Marie Rebecchi: Whoopsie seems to embody some of the most atavistic xenophobic human traits. In looking at otherness (wild animals), the dog, “human all too human”, says: “Lock them up, lock them up”, like Trump’s followers… What kind of influence did John Berger’s book, Why Look at Animals, have on the genesis of your film? Is there an implicit (and ironic) criticism of Walt Disney’s anthropomorphism in Animal Antics? What remains of the animal, of the zoomorphic, in the character of Whoopsie?
Patrick Goddard: Berger’s excellent essay was certainly a major influence in my art practice’s general turn towards the animal a few years before making Animal Antics. Through Why Look at Animals, which is largely about zoos, I saw not only a novel insight into the human-animal relation but also that our relation to animals serves a paradigm for the Spectacle, (anti)Capitalism and notions of the authentic. I mean “paradigm” here as both an example-of but also as a metaphor-for: the zoo animal as spectacle – divorced from their context, stripped of all relations except their status as objects for contemplation, the wild made tame via our very desire to encounter it. The wild as cypher for the uncontrolled or uncommercialized. The “wild” animal as paragon Other.
However, Why Look at Animals, principally thinks on animals as their lived reality rather than only as metaphor for other human conditions. Berger writes: “it is too easy and too evasive to use the zoo (just) as a symbol. The zoo is a demonstration of the relations between man and animals…” My film thinks on the animal in both the blood, and sinew and bone reality, but also a handy metaphor or case study for cognition and thoroughly human socio-political issues.
To quote Berger: “Everywhere animals disappear. In zoos they constitute the living monument to their own disappearance”. The proliferation of animal imagery (cuddly animal toys, cartoon animals and the domestic pet) in our consumer capitalist world, as he notes, became popular “as animals started to be withdrawn from daily life”. In my film the dog character Whoopsie only really relates to any of the animals through pop culture references – a Disney anthropomorphism.
In Animal Antics the animal (though not the dog Whoopsie) is the ultimate Other: unknowable, alien, and either mute or “jabbering” incomprehensibly. Whoopsie – as neo-liberal subject – finds it hard to give value to this “so-called-wild” which sits by definition outside of capitalist relations.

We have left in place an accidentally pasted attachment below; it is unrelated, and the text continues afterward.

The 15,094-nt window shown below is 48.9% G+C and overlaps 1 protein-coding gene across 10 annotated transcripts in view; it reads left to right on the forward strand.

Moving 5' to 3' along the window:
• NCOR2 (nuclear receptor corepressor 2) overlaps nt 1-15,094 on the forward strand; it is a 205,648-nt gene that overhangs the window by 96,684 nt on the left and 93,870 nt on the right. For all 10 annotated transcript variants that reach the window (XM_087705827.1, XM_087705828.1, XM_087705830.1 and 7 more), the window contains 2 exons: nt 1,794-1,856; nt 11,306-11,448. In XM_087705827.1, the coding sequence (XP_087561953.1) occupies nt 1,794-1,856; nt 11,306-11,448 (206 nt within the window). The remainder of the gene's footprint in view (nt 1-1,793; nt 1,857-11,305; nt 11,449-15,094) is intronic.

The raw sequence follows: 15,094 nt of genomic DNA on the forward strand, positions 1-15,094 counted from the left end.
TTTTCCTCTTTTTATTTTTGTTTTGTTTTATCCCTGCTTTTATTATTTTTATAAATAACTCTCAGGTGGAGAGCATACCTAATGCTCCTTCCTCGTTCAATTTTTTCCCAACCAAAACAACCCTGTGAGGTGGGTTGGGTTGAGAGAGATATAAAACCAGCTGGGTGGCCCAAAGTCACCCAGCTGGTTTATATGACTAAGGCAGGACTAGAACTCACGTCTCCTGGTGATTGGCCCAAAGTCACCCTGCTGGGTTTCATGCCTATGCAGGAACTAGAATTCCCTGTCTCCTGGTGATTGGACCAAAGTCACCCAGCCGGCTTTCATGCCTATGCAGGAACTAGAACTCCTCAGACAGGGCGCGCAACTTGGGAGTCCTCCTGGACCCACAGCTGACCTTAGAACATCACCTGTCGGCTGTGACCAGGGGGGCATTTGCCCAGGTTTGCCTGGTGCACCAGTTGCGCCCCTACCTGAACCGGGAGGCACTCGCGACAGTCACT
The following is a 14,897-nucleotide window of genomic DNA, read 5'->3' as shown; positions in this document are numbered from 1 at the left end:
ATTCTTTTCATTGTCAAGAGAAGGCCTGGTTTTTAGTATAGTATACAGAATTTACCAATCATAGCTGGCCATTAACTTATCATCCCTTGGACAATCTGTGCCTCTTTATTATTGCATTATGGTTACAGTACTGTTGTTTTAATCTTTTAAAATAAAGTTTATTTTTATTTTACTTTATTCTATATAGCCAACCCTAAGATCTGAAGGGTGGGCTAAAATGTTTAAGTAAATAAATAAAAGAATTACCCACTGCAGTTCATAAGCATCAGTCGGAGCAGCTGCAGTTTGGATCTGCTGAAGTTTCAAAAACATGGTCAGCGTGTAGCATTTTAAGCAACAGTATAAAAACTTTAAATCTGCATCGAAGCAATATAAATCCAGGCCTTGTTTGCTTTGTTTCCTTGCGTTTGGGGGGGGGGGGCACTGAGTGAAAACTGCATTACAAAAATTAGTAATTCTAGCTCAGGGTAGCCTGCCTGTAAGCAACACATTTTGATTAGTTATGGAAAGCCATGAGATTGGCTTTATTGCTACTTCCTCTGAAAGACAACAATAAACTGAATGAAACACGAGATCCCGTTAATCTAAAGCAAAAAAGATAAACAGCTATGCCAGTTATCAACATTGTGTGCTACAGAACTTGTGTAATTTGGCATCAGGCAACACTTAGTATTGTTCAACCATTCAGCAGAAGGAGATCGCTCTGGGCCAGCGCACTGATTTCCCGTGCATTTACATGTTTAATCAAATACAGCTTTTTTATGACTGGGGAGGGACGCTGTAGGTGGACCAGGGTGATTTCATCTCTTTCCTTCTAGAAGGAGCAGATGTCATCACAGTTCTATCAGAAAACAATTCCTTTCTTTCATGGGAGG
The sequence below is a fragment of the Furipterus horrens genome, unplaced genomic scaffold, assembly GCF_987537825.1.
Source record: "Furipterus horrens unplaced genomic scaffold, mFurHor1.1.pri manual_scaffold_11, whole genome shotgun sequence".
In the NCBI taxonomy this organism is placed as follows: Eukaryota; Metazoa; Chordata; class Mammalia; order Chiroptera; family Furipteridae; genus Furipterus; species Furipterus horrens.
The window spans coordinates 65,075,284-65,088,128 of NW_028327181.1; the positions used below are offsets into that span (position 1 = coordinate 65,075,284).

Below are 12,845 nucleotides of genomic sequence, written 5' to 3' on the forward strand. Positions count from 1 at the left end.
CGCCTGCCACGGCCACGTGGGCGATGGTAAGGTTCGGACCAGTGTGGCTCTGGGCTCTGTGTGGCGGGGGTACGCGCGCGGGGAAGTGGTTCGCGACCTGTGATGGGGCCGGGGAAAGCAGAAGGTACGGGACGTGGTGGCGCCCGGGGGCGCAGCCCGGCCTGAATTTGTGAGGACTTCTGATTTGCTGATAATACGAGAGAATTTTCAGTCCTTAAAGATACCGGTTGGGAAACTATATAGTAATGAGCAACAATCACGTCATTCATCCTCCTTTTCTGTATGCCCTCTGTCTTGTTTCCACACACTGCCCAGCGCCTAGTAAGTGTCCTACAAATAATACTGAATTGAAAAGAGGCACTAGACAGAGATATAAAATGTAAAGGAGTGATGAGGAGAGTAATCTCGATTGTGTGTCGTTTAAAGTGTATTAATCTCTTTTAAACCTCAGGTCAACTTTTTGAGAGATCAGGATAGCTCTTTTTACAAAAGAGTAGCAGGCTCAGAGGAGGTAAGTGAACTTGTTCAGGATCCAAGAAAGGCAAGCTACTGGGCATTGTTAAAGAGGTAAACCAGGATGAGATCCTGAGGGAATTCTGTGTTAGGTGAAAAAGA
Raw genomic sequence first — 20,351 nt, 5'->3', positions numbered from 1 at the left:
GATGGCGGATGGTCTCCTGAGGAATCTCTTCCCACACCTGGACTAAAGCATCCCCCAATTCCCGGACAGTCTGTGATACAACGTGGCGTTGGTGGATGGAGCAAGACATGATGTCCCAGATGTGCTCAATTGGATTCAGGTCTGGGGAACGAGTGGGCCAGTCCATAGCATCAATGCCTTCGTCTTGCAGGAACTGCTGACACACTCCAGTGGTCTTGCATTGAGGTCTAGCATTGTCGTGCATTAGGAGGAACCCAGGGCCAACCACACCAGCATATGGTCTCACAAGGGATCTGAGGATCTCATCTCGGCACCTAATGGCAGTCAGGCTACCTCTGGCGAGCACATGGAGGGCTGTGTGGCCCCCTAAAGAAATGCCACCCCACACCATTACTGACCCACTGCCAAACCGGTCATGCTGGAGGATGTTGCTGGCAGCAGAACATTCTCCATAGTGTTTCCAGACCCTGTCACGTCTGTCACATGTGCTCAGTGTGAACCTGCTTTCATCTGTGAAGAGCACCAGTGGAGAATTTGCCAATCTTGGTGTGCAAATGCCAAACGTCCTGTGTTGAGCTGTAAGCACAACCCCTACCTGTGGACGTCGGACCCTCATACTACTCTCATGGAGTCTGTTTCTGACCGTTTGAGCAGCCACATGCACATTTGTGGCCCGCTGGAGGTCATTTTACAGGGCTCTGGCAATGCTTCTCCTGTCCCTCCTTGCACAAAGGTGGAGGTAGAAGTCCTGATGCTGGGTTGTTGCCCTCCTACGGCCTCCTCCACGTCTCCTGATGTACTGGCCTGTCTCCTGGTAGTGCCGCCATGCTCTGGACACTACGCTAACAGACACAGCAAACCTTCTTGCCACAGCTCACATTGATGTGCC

Marie Rebecchi: Animal Antics is set in a zoo, which as you state is a “heterotopia”. A concrete space capable of hosting a certain imaginary: an “espace autre”, as Michel Foucault put it in a lecture in 1967, internal to society but regulated by its own norms (like cemeteries, stadiums, amusement parks). In the case of the zoo, we could say that it is a space of domestication that brings together in one place the different milieux in which wild animals live. In your film, is there an implicit denunciation of zoos as spaces of forced containment for wild animals? Or is your view of this “heterotopia” more detached and non-militant? Indeed, it seems to me that you observe this place in an “earnest” way, presenting the zoo as a metaphor for the current state of contemporary societies…
Patrick Goddard: The film is not “anti-zoo”, but rather mourns a world in which the zoo is the last refuge of the animal. They are fascinating and fun and extremely sad places.
The zoo is a heterotopic container of heterotopias: the audience inhabit a safe, liminal, park-cum-museum that then encompasses the many imitation landscapes and microcosmic environments from around the world. I have my two characters, Sarah and Whoopsie, wander from cage to cage with a contemplative gait, not unlike a viewer in an art gallery: From the plains of Africa, to the bottom of the ocean in a few strides. What they – and all zoo-goers – have come to view, but cannot encounter, is the Wild.